Fla. crime labs could be victims of cuts
The Associated Press
TALLAHASSEE — The head of the Florida Department of Law Enforcement said Tuesday that budget cuts being contemplated by state lawmakers could slow down some criminal investigations, because it would mean cuts in crime scene analysts and lab workers.
FDLE Commissioner Gerald Bailey said during a Cabinet meeting that if expected budget cuts go through, a backlog in DNA testing that had largely been eliminated will return, and other crime scene analysis will also suffer.
"We're looking at a major hit to the crime lab system,'' Bailey told Gov. Charlie Crist and members of the Cabinet.
A handful of forensics investigator positions will likely have to be cut at the FDLE's seven crime labs around the state as lawmakers consider a 5 percent cut to the agency's current-year budget and additional cuts for the budget year that starts July 1.
Lawmakers aren't trying to spin it — with tax collections dropping precipitously they say there's just not much they can do.
"I really don't have any other way out, there's just no money,'' said an apologetic Rep. Dick Kravitz, R-Jacksonville, the chairman of the House committee in charge of the criminal justice budget.
"We wish we didn't have to do this,'' added Sen. Victor Crist, Kravitz' counterpart in the Senate. "I am, and my committee, we're completely beside ourselves.''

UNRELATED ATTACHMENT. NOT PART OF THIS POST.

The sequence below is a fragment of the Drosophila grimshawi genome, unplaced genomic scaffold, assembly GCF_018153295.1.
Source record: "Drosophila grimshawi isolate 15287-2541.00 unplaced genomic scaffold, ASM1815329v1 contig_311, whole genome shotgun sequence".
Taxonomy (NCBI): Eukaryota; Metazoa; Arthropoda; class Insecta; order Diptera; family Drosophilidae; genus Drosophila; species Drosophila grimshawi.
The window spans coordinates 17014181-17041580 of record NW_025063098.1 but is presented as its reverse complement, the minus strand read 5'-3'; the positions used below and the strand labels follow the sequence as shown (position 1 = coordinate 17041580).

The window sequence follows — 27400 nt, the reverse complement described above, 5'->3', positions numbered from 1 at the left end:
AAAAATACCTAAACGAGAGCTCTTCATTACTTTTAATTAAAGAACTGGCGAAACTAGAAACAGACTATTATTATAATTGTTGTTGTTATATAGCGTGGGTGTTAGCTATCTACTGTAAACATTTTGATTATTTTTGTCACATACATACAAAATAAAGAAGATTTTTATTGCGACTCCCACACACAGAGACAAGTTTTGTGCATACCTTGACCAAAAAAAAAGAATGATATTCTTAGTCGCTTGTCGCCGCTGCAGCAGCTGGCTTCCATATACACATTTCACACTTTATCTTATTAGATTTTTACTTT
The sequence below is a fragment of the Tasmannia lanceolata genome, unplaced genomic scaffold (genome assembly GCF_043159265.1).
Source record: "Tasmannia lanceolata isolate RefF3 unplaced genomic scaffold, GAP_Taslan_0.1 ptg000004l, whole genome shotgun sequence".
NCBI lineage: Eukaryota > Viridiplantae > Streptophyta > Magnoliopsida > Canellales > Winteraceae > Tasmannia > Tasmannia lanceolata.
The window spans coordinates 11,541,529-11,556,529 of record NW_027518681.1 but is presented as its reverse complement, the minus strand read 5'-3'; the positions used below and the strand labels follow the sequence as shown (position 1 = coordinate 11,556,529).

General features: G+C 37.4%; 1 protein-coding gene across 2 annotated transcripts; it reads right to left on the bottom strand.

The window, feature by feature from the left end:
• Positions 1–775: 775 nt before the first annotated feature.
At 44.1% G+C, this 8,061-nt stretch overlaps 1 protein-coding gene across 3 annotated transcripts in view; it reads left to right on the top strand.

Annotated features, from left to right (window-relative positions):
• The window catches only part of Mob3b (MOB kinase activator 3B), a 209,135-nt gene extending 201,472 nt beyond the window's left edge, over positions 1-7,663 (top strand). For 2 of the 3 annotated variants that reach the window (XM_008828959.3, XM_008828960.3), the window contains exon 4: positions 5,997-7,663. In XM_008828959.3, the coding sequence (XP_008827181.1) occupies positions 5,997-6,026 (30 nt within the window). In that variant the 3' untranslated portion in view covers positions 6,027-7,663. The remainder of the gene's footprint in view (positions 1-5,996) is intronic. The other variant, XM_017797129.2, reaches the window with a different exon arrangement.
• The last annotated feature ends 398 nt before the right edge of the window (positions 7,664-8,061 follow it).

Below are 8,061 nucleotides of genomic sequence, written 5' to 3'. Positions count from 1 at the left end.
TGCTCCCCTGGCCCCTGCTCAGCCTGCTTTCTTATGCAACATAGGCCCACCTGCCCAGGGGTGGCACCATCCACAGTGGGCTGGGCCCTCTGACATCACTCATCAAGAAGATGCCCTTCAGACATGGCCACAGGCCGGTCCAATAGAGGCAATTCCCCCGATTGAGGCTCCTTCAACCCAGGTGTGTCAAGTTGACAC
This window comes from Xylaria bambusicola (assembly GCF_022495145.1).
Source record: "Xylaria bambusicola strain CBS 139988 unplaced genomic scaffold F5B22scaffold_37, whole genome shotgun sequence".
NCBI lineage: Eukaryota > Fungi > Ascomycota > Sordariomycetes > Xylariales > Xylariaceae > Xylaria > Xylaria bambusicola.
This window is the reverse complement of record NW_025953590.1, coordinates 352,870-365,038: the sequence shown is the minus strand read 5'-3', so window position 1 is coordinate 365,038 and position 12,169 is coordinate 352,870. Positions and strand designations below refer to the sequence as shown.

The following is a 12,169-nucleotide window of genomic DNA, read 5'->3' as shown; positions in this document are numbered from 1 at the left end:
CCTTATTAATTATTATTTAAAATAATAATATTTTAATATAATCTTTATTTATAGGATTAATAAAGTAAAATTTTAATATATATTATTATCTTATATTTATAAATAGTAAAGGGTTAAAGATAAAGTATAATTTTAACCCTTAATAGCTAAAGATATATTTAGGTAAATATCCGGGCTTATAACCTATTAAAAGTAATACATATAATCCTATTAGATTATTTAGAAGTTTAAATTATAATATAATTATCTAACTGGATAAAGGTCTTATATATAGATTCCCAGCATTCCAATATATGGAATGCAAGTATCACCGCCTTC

Bailey said the FDLE would make its crime scene cuts first in major metro areas where big local police departments might be able to pick up the slack. But he acknowledged that many big city police departments and county sheriffs are also facing the possibility of cuts and may not be able to bridge the gap.
FDLE's crime labs get more than 90,000 requests a year to help with criminal investigations.
The prospect of having cases linger because evidence hasn't been analyzed is particularly irritating because the FDLE had just about erased a backlog in analyzing DNA submitted for analysis that has been a problem for years.
FDLE doesn't have a lot of choices when finding ways to cut it's budget, because the discretionary money that the Legislature is cutting primarily goes for day-to-day investigation expenses.
In next year's budget, the FDLE plans to make as many other non-investigation cuts as possible first, Bailey said. But those cuts won't help much. For example, FDLE is proposing to do away with the FDLE's role in the DARE anti-drug program, but that only saves $400,000.
Lawmakers begin their annual legislative session next week and are expected to immediately go into the current year budget to make additional cuts to bring it in line with continuing reductions in incoming tax dollars. Then they'll write the budget for the fiscal year that starts July 1, and that's expected to be even smaller than the current year's spending plan.
As chairman of the Senate's criminal justice budget subcommittee, Crist noted that it's not just FDLE that will be cut. Reductions will come across the board, from courts, to police officers, to prosecutors and the attorney general's office.
"It's all necessary, or it wouldn't be funded in the first place,'' said Crist. "But the money's just not there.''